Swedes are usually very good at English but sometimes, as you are likely to notice if you hang out with Swedes long enough – things can get a bit confusing. And it quite often has to do with proverbs that really don’t work when directly translated.
But what are proverbs?
A proverb is a popularly known saying that expresses a truth based on common sense or experience, and they are often metaphorical. Almost every culture has examples of its own unique proverbs, and it can easily become quite amusing or confusing when one tries to translate a proverb to another language.
An example of an English proverb could be “it ain’t over until the fat lady sings”. A saying that probably makes a lot of sense in English but translated to Swedish “det är inte över tills den tjocka damen sjunger” – simply sounds absurd.
So – if you at some point hear a Swede saying “now you’ve crapped in the blue cupboard” – don’t take it too literally. It’s just a proverb.
So let’s get started on those proverbs…
1. I have a rooster in my throat / jag har en tupp i halsen
Why anyone would ever want to have a rooster in ones throat is beyond anyone. Roosters are not known for being delicious – not even when properly cooked. But to “ha en tupp i halsen” simply means that you need to clear your throat.
2. You’ve crapped in the blue cupboard / Nu har du skitit i det blå skåpet
If you hear this don’t assume that Swedes aren’t yet potty trained. This is just a very graphic way to tell someone that they have done something wrong.
3. Don’t drag everyone over the same comb / Dra inte alla över en kam
Before you get visual images of tiny Swedes being dragged over a huge comb this is a way to tell someone not to generalize with a slightly negative connotation. For instance – Swedes are known for being shy but don’t drag all Swedes over the same comb by assuming that ALL Swedes will run and hide if you try to talk to them.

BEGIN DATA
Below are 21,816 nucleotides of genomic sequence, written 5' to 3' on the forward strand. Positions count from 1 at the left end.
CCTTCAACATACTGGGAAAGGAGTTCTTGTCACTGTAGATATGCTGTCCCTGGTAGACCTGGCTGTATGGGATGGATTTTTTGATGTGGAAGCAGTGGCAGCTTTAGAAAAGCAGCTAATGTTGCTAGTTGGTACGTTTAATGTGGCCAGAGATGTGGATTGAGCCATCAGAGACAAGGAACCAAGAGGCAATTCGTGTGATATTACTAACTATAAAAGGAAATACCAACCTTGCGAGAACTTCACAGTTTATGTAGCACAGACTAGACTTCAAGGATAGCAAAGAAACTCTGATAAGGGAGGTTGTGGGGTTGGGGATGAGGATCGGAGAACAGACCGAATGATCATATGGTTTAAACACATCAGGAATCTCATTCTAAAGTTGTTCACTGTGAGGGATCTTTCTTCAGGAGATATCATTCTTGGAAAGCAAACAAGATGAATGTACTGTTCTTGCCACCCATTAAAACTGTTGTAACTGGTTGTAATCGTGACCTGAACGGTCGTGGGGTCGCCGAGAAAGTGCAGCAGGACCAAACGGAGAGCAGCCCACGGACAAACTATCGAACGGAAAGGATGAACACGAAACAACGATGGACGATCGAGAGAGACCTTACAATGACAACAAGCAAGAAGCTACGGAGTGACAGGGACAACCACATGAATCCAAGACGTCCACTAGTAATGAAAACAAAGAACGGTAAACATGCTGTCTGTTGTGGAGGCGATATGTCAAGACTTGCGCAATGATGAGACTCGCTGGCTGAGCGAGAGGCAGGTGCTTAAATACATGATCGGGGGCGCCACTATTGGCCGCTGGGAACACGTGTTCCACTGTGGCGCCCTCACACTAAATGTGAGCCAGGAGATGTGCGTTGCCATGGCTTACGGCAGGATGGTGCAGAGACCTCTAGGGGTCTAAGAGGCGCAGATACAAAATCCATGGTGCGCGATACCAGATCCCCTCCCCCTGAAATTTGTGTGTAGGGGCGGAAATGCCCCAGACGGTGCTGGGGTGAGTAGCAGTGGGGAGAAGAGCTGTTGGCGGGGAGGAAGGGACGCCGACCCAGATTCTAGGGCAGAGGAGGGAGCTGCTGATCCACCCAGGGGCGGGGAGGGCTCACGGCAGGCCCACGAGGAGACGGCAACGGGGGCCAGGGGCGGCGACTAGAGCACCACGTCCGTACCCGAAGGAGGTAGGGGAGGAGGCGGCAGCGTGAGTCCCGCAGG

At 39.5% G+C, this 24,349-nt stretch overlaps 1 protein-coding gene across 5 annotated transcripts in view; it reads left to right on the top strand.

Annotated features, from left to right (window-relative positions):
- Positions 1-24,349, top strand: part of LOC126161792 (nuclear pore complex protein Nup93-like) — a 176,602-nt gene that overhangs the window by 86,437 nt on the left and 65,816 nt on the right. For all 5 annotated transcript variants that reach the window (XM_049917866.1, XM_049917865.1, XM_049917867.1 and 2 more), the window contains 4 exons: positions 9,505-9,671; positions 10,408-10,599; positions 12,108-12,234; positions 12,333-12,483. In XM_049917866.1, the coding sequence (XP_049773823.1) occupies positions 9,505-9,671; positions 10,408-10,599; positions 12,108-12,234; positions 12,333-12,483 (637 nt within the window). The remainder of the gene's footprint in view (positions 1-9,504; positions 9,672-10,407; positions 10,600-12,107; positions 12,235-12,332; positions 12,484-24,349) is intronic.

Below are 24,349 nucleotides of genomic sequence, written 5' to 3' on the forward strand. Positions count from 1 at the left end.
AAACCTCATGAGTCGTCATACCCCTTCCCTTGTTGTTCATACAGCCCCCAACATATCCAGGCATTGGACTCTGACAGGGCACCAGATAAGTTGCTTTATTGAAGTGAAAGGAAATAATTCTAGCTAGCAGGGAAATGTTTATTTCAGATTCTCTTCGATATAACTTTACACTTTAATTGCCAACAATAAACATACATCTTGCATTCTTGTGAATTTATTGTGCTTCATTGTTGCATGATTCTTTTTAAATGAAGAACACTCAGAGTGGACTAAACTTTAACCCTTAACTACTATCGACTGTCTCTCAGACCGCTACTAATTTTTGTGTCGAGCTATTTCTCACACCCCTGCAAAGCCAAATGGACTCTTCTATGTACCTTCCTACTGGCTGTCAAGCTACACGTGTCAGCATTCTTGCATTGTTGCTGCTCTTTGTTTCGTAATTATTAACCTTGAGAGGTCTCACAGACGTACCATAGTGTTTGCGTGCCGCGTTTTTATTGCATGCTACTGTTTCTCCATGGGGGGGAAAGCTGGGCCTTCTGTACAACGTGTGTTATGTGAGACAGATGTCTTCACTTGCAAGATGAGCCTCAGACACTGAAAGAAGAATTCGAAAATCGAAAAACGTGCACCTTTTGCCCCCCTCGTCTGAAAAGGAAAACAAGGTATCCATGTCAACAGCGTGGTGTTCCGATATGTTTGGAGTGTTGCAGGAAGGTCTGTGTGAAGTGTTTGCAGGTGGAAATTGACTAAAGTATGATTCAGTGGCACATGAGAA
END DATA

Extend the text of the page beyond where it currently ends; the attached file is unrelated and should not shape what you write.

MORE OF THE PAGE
4. To slide on a shrimp sandwich / Att glida på en räkmacka
This doesn’t sound like a good experience. In fact, most people who have spent any time sliding around on any kind of seafood will probably classify that day as a particularly bad one – but not in Sweden. To “glida på en räkmacka” is in fact something to envy and describes a person who tends to be a bit too lucky – perhaps a bit like someone who gets things served on a silver platter.
5. It will dissolve said the old hag who crapped in the sink /Det löser sig sa kärringen som sket i vasken
For some reason a number of Swedish proverbs are connected with more basic bodily functions and this is a particularly direct proverb. But the meaning is much less offensive and is used to describe that a somehow sticky situation will in fact be solved. Quite often though this expression is shortened in Swedish to just “det löser sig” which directly translated means – it will dissolve.
6. Everything has a end except the sausage because it has two / Allting har en ände utom korven för den har två
This slightly baffling expressions is a way to explain that all things come to an end. However for some reason, Swedish sausages are exempt from that rule. Why? No one knows.
7. Only dead fish follow the stream /Bara döda fiskar följer strömmen
Swedes are not known for being overly confrontational and perhaps this is why they use this proverb to express that someone lacks his/her own will and just follows the general consensus.
8. A close shot doesn’t kill the hare / Nära skjuter ingen hare
The English equivalent for this expression would be “close but no cigar” and is used to describe a situation where you were close to a goal but didn’t quite get all the way. The real question here of course – is if the English version makes any more sense than the Swedish one – I think not.